[T]he queer disinterest in Irigaray’s work is not, in fact, symmetrically mirrored by any feminist dismissal of Foucault. To be sure, many feminists have criticized the gender bias and the gender blindness of Foucault’s oeuvre, but some thinkers continue to find in Foucault a useful framework for understanding gender inequality as a particular kind of subjugating discursive formation. In other words, Foucault is very much on the feminist radar screen, while the inverse for Irigaray and queer theory is not the case. Obviously enough, like the queer-feminist divide, the division between Foucault and Irigaray is asymmetrical, repeating the falsely symmetrical, specular structure identified by Irigaray in Speculum of the Other Woman as the exclusionary logic undergirding Western thought. In this sense, Irigaray herself becomes, in relation to queer theory, another version of the maternal feminine: queer theory’s excluded other, its silent and invisible ground. (Huffer 2010, 120)

Irigaray’s thinking has always been present within queer theory and she has nourished its development in the work of theorists such as Teresa de Lauretis and Judith Butler. However, Irigaray is rarely recognized as a source of inspiration for queer theory as Foucault is. She thus becomes, as states Huffer, inert ground, the eternal destiny for women.

Passions élémentaires is a small book divided into fifteen chapters, in which we encounter the voice of a woman, I-woman, who tries to keep a dialogue with her interlocutor, you-man. It is not a chronologically structured text, nor does it follow a strict narrative; it is rather a highly allusive poetic work that presents images from a woman’s journey. I have organized my reading of Passions élémentaires around two themes: nature and body. These images are not easily distinguished from one another. Because Irigaray’s writing is highly fluid, they “flow over into one another” (Canters and Jantzen 2005, 5) to cite Jantzen and Canters. I have chosen these images to introduce aspects of Irigaray’s work that are under-theorized among Irigaray scholars and overlooked in feminist theory in a larger sense. Irigaray offers alternative ways to reconsider concepts such as nature that hold particularly convoluted positions within feminist theory. I wish that these images will show the width of the political project of Irigaray, as well as to offer new ways to attack concepts that I think of as central for contemporary feminist thought.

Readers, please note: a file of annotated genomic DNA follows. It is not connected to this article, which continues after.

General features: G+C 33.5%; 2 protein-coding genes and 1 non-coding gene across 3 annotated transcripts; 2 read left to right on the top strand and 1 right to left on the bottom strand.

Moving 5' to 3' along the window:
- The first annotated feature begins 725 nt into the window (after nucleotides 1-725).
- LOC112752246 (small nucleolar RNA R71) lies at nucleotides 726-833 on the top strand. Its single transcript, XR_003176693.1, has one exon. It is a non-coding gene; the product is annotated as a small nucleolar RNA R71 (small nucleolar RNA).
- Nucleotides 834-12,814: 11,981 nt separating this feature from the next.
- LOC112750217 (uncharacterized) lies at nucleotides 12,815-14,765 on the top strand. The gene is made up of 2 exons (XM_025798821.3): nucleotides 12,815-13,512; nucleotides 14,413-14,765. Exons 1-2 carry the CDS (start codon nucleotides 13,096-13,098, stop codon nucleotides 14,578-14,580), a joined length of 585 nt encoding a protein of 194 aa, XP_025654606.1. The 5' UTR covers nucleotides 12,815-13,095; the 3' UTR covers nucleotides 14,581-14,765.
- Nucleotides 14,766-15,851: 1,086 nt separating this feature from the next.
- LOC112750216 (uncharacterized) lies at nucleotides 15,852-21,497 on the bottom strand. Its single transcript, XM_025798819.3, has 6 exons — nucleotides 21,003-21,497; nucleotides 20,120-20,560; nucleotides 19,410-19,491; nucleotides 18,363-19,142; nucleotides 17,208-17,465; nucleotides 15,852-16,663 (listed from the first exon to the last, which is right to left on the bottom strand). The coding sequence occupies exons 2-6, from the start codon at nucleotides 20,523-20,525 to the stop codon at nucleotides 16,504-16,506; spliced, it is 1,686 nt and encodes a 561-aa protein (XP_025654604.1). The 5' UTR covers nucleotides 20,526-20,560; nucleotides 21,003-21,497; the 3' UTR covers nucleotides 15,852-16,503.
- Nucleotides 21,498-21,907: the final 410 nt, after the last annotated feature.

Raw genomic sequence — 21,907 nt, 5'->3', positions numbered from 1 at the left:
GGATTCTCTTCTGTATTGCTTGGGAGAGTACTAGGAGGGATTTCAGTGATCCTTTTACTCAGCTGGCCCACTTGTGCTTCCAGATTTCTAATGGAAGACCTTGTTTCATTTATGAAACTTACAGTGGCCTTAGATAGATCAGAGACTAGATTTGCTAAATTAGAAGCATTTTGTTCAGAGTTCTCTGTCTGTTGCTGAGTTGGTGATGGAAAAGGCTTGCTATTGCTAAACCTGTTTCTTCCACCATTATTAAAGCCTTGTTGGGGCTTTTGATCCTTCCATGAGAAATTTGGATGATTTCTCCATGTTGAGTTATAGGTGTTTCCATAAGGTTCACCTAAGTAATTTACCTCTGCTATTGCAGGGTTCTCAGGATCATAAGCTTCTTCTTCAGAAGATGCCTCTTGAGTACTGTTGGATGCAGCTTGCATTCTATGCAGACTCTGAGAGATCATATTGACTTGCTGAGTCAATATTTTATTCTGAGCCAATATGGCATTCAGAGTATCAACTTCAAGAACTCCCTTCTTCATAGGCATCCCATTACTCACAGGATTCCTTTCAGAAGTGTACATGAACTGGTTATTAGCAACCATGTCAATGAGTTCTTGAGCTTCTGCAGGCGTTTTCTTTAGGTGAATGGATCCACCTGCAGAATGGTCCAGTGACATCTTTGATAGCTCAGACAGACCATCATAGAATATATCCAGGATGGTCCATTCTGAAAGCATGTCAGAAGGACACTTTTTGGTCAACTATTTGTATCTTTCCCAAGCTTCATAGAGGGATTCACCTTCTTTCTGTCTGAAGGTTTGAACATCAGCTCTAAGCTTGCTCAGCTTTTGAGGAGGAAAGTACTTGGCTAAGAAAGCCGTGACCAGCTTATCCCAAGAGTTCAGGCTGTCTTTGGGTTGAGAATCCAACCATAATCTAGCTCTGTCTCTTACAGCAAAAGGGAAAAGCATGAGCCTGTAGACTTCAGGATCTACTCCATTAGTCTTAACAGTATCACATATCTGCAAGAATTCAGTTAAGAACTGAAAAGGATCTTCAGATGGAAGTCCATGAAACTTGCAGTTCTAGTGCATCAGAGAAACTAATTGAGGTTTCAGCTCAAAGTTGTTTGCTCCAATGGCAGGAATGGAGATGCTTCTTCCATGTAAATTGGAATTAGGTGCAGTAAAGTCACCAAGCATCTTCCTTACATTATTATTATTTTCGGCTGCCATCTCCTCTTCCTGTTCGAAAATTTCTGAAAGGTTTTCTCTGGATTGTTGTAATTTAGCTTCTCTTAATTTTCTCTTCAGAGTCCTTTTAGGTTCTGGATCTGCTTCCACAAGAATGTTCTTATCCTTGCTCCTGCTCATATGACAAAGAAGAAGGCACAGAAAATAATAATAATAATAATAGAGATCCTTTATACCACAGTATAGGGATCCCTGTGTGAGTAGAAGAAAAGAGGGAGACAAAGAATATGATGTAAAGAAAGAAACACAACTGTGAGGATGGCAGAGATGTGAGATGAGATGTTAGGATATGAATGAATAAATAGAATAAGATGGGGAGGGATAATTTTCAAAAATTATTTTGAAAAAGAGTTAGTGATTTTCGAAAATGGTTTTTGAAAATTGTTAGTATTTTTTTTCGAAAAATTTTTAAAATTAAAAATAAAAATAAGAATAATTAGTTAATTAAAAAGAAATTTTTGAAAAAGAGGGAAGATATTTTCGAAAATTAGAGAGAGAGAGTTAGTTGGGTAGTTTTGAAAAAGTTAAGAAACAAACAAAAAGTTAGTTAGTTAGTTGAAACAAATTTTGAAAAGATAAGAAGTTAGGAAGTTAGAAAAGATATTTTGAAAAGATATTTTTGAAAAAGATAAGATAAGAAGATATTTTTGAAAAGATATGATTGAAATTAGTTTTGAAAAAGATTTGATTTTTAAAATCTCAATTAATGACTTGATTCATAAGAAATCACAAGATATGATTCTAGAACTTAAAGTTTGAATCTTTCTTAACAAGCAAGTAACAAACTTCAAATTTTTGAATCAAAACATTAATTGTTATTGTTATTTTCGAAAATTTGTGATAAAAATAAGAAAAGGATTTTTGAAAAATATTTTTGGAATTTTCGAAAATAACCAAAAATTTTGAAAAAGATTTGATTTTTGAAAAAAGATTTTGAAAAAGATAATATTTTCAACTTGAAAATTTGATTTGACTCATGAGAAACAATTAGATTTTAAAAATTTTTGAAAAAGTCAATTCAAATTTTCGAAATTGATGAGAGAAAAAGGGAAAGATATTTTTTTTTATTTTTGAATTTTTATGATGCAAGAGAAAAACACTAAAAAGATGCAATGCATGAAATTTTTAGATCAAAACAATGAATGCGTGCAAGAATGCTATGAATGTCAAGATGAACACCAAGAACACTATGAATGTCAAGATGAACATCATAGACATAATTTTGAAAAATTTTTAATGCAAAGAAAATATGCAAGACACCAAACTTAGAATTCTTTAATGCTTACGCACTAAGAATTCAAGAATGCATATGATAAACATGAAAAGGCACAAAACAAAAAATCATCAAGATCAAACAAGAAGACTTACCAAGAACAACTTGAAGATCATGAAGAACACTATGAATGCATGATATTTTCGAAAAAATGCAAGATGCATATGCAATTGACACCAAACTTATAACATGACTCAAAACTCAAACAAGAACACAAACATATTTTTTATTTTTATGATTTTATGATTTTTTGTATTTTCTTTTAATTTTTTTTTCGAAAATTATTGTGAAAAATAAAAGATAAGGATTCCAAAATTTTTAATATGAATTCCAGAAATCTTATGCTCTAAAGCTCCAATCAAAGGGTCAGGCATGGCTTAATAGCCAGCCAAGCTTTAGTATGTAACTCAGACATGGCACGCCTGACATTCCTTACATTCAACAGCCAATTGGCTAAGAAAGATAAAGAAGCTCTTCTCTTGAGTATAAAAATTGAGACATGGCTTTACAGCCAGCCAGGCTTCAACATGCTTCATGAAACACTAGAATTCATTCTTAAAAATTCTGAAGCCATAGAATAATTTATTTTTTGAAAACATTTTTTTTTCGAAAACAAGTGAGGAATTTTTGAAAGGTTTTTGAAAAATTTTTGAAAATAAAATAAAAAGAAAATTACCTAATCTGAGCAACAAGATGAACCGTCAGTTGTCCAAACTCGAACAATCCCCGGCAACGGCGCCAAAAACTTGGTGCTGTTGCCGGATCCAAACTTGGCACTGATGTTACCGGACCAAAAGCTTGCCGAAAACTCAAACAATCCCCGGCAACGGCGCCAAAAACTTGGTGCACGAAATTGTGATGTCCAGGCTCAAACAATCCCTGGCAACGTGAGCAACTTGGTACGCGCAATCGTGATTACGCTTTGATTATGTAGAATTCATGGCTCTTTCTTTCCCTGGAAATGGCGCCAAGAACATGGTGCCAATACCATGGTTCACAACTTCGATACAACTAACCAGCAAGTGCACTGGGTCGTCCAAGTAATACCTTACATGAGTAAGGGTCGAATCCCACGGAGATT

3. Natural

Et tu veux me faire fleur ? J’ai aussi des racines à partir desquelles je puis fleurir. La terre, l’eau, l’air, le feu, sont aussi mon partage. Pourquoi les quitter pour que tu me les redonnes, appropriées par toi. Pourquoi m’extasier dans ton monde alors que, déjà, je vis ailleurs. (…) Avant de te connaitre, déjà j’étais fleur. Faut-il que je l’oublie pour devenir ta fleur? (Irigaray 1982, 41)

You want to make me into a flower? I also have roots and from them I could flower. Earth, water, air and fire are my birthright too. Why abandon them to let you appropriate them and give them back to me. Why seek ecstasy in your world when I already live elsewhere. (…) Before I knew you, already I was a flower. Must I forget that, to become your flower?” (Irigaray 1992, 34)